Com. v. Bongarzone

Citation390 Mass. 326,455 N.E.2d 1183
PartiesCOMMONWEALTH v. Peter BONGARZONE (and five companion cases 1 ).
Decision Date13 October 1983
CourtUnited States State Supreme Judicial Court of Massachusetts

Page 1183

455 N.E.2d 1183
390 Mass. 326

Peter BONGARZONE (and five companion cases 1 ).
Supreme Judicial Court of Massachusetts,
Argued May 2, 1983.
Decided Oct. 13, 1983.

Page 1186

[390 Mass. 328] J. Russell Hodgdon, Boston, for Paul Smith.

Anthony M. Traini, Boston, for Gordon P. Trapp.

James F. Horan, Chestnut Hill, for Joseph Carfagna.

Alfred Paul Farese, Everett, for Peter Bongarzone.

Peter W. Agnes, Jr., Asst. Dist. Atty., for the Commonwealth.

Before [390 Mass. 326] HENNESSEY, C.J., and LIACOS, NOLAN and O'CONNOR, JJ.

[390 Mass. 328] LIACOS, Justice.

Peter Bongarzone, Joseph Carfagna, Gordon Trapp, and Paul F. Smith were convicted by a jury of violating the marihuana trafficking statute, G.L. c. 94C, § 32E(a ), clause 2, as appearing in St.1980, c. 436, § 4. They received sentences of from five to seven years at the Massachusetts Correctional Institution at Walpole (M.C.I., Walpole), with the exception of the defendant Trapp, who received a sentence of from six to eight years. The defendants Bongarzone and Carfagna were also convicted of violating G.L. c. 268A, § 2(a ) (bribery), and received concurrent sentences of from two to three years. The defendants appealed, and we transferred the appeal here on our own motion.

The defendants raise the following issues: (1) whether the indictments should have been dismissed because of the false testimony of a police officer before the grand jury; (2) whether the trial judge should have granted motions of Carfagna, Trapp, and Smith to sever; (3) whether either the substantive or penalty provisions of G.L. c. 94C, § 32E(a )(2), are invalid; (4) whether the trial judge should have granted Bongarzone's and Trapp's motions for required findings of not guilty; (5) whether the trial judge failed to instruct the jury correctly; and (6) whether Trapp's motion to suppress should have been granted. We shall review the facts and consider those issues necessary for the disposition of these appeals.

[390 Mass. 329] According to the Commonwealth's main witness, Weymouth police officer Robert Dalrymple, this tangled tale of trickery began with a telephone call to Officer Dalrymple at his home at 8:15 P.M., on the evening of January 21, 1981. The call was from Bongarzone, a person known to Dalrymple. Bongarzone requested Dalrymple don his uniform and proceed to the Bongarzone residence located in Weymouth. Without the benefit of any further explanation, Officer Dalrymple did so. Dalrymple knew Bongarzone because he had engaged Bongarzone for several years to deliver heating oil to his home and was a close friend of Bongarzone's brother.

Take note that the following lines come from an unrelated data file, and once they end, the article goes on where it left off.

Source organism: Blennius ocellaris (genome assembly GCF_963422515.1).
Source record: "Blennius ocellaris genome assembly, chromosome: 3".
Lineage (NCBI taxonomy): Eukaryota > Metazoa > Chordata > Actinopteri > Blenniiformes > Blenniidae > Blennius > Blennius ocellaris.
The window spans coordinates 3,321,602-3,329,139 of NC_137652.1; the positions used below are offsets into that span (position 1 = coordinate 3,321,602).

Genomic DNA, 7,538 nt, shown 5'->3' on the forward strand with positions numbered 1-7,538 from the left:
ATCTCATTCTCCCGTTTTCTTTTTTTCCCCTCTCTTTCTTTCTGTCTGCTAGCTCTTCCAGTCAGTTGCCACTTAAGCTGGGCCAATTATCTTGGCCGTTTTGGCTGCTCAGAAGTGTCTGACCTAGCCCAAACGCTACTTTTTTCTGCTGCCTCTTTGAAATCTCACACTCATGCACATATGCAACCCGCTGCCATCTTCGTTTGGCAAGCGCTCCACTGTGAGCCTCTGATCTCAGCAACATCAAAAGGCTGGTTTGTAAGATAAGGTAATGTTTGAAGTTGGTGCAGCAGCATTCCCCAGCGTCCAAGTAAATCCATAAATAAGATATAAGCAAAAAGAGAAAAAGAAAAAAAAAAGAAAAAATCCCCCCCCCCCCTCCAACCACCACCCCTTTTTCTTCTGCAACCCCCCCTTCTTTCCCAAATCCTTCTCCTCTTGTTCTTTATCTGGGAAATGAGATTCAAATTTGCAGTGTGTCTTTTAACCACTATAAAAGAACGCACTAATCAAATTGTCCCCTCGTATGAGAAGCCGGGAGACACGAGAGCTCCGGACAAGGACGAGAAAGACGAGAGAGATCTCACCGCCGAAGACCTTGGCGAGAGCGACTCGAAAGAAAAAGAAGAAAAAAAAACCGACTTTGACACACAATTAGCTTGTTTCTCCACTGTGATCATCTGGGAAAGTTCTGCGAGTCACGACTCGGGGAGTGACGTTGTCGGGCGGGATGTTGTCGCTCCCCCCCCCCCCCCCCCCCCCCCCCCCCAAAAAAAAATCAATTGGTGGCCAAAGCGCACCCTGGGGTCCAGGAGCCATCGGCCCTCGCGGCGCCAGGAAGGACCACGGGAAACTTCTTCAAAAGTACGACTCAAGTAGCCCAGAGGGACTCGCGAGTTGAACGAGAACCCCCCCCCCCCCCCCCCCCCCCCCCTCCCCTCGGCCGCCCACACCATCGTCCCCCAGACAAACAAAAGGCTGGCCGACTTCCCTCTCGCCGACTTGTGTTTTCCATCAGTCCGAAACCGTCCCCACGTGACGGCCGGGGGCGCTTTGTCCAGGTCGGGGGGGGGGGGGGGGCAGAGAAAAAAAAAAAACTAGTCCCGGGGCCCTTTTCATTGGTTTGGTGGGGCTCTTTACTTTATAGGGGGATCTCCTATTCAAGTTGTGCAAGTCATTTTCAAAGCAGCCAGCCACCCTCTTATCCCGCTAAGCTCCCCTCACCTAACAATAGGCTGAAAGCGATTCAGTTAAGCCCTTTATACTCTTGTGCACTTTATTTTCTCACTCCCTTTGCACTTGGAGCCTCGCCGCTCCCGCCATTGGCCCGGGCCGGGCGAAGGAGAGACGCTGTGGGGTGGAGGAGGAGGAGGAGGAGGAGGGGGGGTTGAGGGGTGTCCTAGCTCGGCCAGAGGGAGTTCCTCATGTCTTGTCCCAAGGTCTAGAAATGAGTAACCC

Bongarzone met Dalrymple at the front door. The two men then walked through the living room to the kitchen, past three white males unknown to the officer. Bongarzone inquired whether Officer Dalrymple "would like to earn $10,000." He explained that "an acquaintance of his had ripped off over $100,000 worth of marijuana from two dealers in Hull." With those words, Bongarzone made a gesture toward the living room, and Carfagna joined the pair in the kitchen. Bongarzone then elaborated on the circumstances. He told Officer Dalrymple that Carfagna had stolen the marihuana, that Carfagna had been threatened with "bodily harm" if he did not return it, and that "this marijuana had originally come up from Florida and that the two dealers in Hull had ripped it off from two dealers in Rhode Island."

Bongarzone also laid out a scheme for regaining possession of the marihuana. Officer Dalrymple was to obtain a marked police cruiser and follow Carfagna, who would be driving a Ford Bronco vehicle containing the marihuana, to a nearby tavern called the Commercial House. The two dealers from Hull would take possession of the Bronco and drive off. Officer Dalrymple would follow them, stop them for a supposed traffic infraction, and "chew their ass out, let them go, confiscate the marijuana and return it to Peter's [Bongarzone's]

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house." With the plan laid out, the three went outside to the backyard to examine the marihuana [390 Mass. 330] and the Ford Bronco. 2 Carfagna opened the door to the vehicle and an interior dome light went on. Officer Dalrymple testified at the trial that he "observed over ten Hefty green trash bags in the back of the Bronco. I smelled marijuana, and I was told that was the marijuana." The three men returned to the kitchen where there was some mention of a shotgun and two men with an automobile with a Rhode Island license plate. Dalrymple told Bongarzone and Carfagna that he would try to make the necessary arrangements, and he departed.

At the Weymouth police station, Officer Dalrymple conferred with Lieutenant Rodney Rumble and Detectives Robert Burke and Warren Paul Burke, and informed them of the situation. A scheme to capture the marihuana and the two Hull dealers was devised. Dalrymple obtained a cruiser, returned to the Bongarzone residence, and met briefly with Bongarzone and Carfagna. Officer Dalrymple then got back into the cruiser and waited for the Ford Bronco to be driven to the Commercial House.